Provided by Hillel’s Joseph Meyerhoff Center for Jewish Learning, which creates educational resources for Jewish organizations on college campuses.
In this week’s Torah portion, Lekh-L’kha, the third portion in the book of Genesis, God speaks for the first time to our ancestor Abraham (whose name was still Abram at the time). The first sentence of this Parashah (Genesis 12:1) draws much attention from the commentators. “God said to Abram: ‘Go from your land (Lekh l’kha m’eretzcha), from your relatives, and from your father’s house to the land that I will show you.'” Thus begins the journey which will lead Abraham to find the land of Canaan, the Land of Israel that is the destination of the Jewish people throughout the Bible and even today.
A look at the Hebrew in this sentence, however, reveals a peculiarity. The word “Lekh” is the command, second person form of the word, “L’lekhet“–“to go.” The next word, “l’kha,” is an article which tells us that the previous word is meant to be in the second person (for example, “Ten l’kha” would mean “give to you”). Since the form of the verb “to go” the Bible uses is already in the second person form, the word “l’kha” is superfluous. Commentators offer various meanings of this extra article, translating the sentence as “Go for yourself,” “Go by yourself” or “Go to yourself.”
Rabbinic tradition teaches that God’s commandment to Abraham to leave his home is one of the ten tests he is presented during his life. Some of the other tests, such as the binding of Isaac and the commandment to circumcise himself when he was 99 years old, seem to be the defining moments in Abraham’s life. However, when Abraham is referred to later in this week’s Parashah (14:13) as “Ha-Ivri” (literally, “The Hebrew”), our sages teach us that the word “Ivri” is a reference to the word “avar,” from “l’avor” – “to cross over;” the Bible is referring to Abraham as “The one who Crossed Over.”
Here, it seems Abraham’s defining characteristic is that he crossed over the Euphrates to go to Canaan as God had commanded him.
Your Torah Navigator
1. Why do you think God’s first commandment to Abraham is to leave his home? How will this help him fulfill his mission as the spiritual founder of the Jewish people?
2. How does the meaning of “l’kha” in the first sentence change the sentence in each of its possible meanings (Go for yourself, Go by yourself, Go to yourself)? Can you make an argument for each of these possibilities being a “correct” reading?
3. Why would some of our sages consider this step in Abraham’s life even more defining than some of the other climactic moments he experiences later?
There are certainly enlightening and meaningful explanations for why “Go for yourself” (this was a great “career move” for Abraham) or “Go by yourself” (Abraham, his wife and nephew needed to go on this mission alone because they needed to start fresh), are viable translations of “Lekh l’kha.” However, my favorite of the three is “Go to yourself.”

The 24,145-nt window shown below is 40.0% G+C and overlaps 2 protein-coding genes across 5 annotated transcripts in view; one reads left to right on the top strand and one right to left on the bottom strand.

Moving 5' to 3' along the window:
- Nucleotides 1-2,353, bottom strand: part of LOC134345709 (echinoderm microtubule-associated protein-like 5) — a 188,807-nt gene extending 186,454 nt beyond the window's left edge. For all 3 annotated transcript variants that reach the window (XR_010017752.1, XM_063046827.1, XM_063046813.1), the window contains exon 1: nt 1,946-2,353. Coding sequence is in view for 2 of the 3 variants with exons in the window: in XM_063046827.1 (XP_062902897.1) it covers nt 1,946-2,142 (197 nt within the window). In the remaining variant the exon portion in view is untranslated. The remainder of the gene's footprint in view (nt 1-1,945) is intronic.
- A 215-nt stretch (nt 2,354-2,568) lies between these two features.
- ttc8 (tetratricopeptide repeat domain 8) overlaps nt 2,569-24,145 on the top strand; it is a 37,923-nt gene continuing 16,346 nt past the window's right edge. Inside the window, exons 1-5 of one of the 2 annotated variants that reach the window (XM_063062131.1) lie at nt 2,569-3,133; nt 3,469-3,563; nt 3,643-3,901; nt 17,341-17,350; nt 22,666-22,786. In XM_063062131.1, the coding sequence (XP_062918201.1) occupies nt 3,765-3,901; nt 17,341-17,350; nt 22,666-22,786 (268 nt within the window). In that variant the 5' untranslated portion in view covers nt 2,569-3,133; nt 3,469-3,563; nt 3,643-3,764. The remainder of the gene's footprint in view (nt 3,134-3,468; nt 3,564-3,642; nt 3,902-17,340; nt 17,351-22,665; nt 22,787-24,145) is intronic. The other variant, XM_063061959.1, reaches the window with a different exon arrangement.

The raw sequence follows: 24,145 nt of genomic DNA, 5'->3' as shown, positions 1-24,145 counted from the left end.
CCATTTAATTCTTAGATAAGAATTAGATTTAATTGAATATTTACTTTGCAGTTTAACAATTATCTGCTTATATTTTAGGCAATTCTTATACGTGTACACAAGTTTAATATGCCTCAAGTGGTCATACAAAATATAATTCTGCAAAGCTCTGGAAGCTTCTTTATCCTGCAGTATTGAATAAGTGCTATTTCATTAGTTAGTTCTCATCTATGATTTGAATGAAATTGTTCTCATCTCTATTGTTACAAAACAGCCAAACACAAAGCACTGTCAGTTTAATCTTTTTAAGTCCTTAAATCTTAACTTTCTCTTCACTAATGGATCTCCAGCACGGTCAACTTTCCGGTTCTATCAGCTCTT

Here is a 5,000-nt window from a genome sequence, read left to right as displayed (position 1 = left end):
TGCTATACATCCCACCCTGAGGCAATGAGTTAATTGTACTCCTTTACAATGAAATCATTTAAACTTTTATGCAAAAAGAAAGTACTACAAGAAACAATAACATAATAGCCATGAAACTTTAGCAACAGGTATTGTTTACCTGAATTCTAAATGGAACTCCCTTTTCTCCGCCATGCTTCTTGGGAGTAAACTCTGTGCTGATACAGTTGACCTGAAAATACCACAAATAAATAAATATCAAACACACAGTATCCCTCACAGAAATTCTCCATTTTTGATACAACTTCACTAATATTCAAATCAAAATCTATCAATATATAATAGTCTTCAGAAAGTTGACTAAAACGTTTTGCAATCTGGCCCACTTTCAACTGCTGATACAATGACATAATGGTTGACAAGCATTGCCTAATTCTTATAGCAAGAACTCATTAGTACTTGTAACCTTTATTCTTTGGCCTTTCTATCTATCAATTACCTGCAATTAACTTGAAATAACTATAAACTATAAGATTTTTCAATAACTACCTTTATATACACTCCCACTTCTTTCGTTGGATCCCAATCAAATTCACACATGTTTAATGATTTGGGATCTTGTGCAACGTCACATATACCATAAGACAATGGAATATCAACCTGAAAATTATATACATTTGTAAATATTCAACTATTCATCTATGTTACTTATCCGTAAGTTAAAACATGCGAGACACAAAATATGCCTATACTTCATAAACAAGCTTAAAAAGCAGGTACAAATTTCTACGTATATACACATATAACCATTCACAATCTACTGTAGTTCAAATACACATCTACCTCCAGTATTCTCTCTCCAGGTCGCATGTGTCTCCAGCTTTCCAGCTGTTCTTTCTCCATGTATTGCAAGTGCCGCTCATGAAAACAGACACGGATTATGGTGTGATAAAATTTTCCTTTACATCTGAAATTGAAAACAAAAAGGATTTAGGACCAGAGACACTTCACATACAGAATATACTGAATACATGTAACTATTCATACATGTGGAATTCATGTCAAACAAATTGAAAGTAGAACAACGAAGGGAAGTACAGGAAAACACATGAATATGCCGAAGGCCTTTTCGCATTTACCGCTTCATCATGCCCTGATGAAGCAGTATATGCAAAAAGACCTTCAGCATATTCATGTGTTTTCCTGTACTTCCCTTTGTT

Abraham was 75-years old when he was asked to start his life over again by leaving his homeland with a new task. Certainly, this was a difficult thing to do – it is never easy to leave one’s loved ones, or the land one has grown attached to. But Abraham’s success in his new mission depended on his ability to “re-invent” himself, and to realize the potential he had as the pivotal individual in the history of monotheism.
While Abraham had many difficult tests to overcome in his lifetime, the most important one is the first one we read about in the Torah: “Go to yourself.” Realize what your mission in life is. Recognize your potential. Become YOU. Without this, there would never have been a covenant, a circumcision, a binding of Isaac, or a founding of the Jewish people.
This wasn’t just a precursor to Abraham embarking on his tests and missions. It was a vital part of it. Part of any mission any one of us hopes to accomplish is to take a step back, look at oneself, and figure out what each of us needs to do to become the person we need to be in order to fulfill our purpose in life.
Abraham was told “Lekh l’kha” so that he wouldn’t just pick up his things and start running. He needed to stop and turn inward first, to introspect and reflect on his life and who he was. Only after that could he fulfill the second part of the commandment, to go to the Land which God would show him.
May we all merit to remember to “lekhu lakhem,” to go to ourselves, as an integral part of all the challenges on which we embark.